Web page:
I was an Orthodox Christian for some time and a pious one for only less then two years (before leaving Christianity) and in my, although maybe short, experience- it is quite possible. Orthodox Christianity has ascetic writings from second, third and fourth centuries CE that were very helpful. One of the most important things noted in them (interestingly, I later found similar things in Hindu writing) is the dependance of gluttony and lust. Some of those ascetics go as far as to say that one who is in control of his desire for food and drink will not be bothered at all by the sex urge, although I have not reached that in practice, it came close. The more I practiced restraint in eating, the easier it was to practice chastity. I ate no more then to satisfy hunger and only plain food, no snacks, sweets, spices, juices and similar stuff, mostly just whole grain bread, veggies either raw or boiled with only a little salt and on rare occasions fish, I drank only water, only when thirsty and during that time I had no problem in restraining myself from doing or desiring to do anything sexual. Even though I did follow some ascetic practices that to the modern eye would seem harsh, like showering with cold water and sleeping on the floor, I did not wear myself down, I didn't practice "self-torture", while living like that I went to my job and did it normally and I even worked-out. After leaving Christianity, I stopped with such practices, but after some time returned to some of them, being inspired by ancient Greek philosophers; I continue to practice a restrained diet (although I drink juices and eat fruits, and I avoid snacks and sweets for health, not ascetic reasons) and it still helps a lot with avoidance of sexuality, which I still practice.

Is there some mention of this in Buddhism, of the connection between the urges for food and sex?
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Re: Eradicating sex drive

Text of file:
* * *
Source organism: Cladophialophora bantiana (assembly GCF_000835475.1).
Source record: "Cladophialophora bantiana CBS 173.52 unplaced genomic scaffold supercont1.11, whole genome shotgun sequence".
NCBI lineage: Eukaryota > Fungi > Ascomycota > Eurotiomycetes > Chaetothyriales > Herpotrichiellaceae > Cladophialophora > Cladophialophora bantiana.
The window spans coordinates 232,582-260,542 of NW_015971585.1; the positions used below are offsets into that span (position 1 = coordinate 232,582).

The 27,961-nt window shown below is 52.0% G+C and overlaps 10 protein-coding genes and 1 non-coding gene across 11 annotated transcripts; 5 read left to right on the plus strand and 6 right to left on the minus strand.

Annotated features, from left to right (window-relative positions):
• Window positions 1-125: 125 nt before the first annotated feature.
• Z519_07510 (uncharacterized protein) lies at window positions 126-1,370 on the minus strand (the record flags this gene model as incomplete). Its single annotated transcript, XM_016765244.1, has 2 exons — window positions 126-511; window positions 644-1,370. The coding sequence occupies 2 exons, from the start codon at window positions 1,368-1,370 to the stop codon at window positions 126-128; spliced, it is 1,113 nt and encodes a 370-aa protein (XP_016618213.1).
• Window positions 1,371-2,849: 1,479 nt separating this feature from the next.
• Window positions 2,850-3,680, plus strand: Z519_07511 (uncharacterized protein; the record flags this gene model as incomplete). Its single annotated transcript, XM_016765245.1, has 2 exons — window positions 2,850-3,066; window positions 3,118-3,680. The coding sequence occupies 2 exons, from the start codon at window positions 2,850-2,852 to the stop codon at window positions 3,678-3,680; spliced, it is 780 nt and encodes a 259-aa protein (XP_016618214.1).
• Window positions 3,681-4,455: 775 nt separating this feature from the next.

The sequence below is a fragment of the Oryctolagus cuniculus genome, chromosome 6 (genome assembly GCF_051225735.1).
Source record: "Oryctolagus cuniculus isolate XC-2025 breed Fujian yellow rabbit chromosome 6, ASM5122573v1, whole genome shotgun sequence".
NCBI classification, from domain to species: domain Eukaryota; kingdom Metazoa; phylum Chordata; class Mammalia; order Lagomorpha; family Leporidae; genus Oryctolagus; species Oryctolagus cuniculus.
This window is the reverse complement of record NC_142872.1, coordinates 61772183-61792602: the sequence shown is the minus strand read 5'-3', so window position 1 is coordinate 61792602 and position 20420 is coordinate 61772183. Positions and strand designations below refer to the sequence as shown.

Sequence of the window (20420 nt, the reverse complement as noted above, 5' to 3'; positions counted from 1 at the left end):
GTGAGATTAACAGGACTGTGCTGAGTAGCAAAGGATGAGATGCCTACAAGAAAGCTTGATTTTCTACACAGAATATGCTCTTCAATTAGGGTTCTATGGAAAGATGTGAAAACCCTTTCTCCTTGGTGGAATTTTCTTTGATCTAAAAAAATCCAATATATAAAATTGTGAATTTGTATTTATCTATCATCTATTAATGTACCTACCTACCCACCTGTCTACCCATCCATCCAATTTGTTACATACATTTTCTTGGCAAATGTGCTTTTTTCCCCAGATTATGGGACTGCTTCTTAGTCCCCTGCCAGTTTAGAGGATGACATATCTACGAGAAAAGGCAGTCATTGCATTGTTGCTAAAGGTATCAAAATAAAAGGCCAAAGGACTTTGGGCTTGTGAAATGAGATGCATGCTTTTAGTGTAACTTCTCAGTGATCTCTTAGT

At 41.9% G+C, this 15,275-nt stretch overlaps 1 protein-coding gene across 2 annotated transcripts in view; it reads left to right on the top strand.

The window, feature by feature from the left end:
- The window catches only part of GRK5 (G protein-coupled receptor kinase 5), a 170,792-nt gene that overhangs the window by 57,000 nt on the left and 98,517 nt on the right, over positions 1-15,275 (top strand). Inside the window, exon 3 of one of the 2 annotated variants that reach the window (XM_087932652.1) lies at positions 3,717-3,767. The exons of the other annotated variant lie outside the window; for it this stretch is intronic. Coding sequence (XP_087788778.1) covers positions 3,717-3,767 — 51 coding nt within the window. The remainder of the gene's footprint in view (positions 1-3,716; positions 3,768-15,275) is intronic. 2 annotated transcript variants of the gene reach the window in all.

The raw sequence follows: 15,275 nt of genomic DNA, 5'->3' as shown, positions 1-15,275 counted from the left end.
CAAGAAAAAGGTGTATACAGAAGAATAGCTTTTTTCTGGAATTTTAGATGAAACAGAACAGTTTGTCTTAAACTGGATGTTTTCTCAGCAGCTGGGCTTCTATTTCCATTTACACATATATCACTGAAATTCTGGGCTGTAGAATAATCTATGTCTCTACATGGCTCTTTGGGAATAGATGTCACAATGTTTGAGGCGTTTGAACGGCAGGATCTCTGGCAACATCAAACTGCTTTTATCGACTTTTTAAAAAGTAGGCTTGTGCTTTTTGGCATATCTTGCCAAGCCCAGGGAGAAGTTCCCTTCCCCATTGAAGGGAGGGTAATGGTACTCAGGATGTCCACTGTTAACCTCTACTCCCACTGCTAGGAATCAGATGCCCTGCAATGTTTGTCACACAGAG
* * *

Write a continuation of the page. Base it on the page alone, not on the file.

Postby manas » Wed Nov 13, 2013 2:13 am

I don't think it's a healthy attitude to take, this notion of wanting to 'eradicate' sex drive. In fact, it can lead to neuroses, and as we have seen with many of the Churches; the twisting of a natural urge into something sinister and harmful, due to it's constant suppression.

Better to focus on cultivating love, compassion, equanimity, and sympathetic joy for all beings first, imho. Otherwise a kind of resentment against women can develop, even a kind of fear that they are trying to 'get' you. I can recall this mentality creeping in when I lived in a Hindu ashram, practicing complete celibacy. Not with all the brahmacaris, but with a few of them. In fact the most enthusiastic and dedicated one, as I recall, after years of devoted practice and fearing getting ensnared by a woman, ended up moving to India and getting married. Sometimes the harder you fight something, the stronger it gets.

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Re: Eradicating sex drive

Postby tiltbillings » Wed Nov 13, 2013 2:28 am

manas wrote:I don't think it's a healthy attitude to take, this notion of wanting to 'eradicate' sex drive. . . .
Spot on.
This being is bound to samsara, kamma is his means for going beyond.
SN I, 38.

Ar scáth a chéile a mhaireas na daoine.
People live in one another’s shelter.

dheamhan a fhios agam

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Re: Eradicating sex drive

Postby greenjuice » Wed Nov 13, 2013 3:39 am

I don't think it's a healthy attitude to take, this notion of wanting to 'eradicate' sex drive. In fact, it can lead to neuroses

If doing something badly leads to something unhealthy, that doesn't means it's unhealthy to do, it just means one should do it prudently.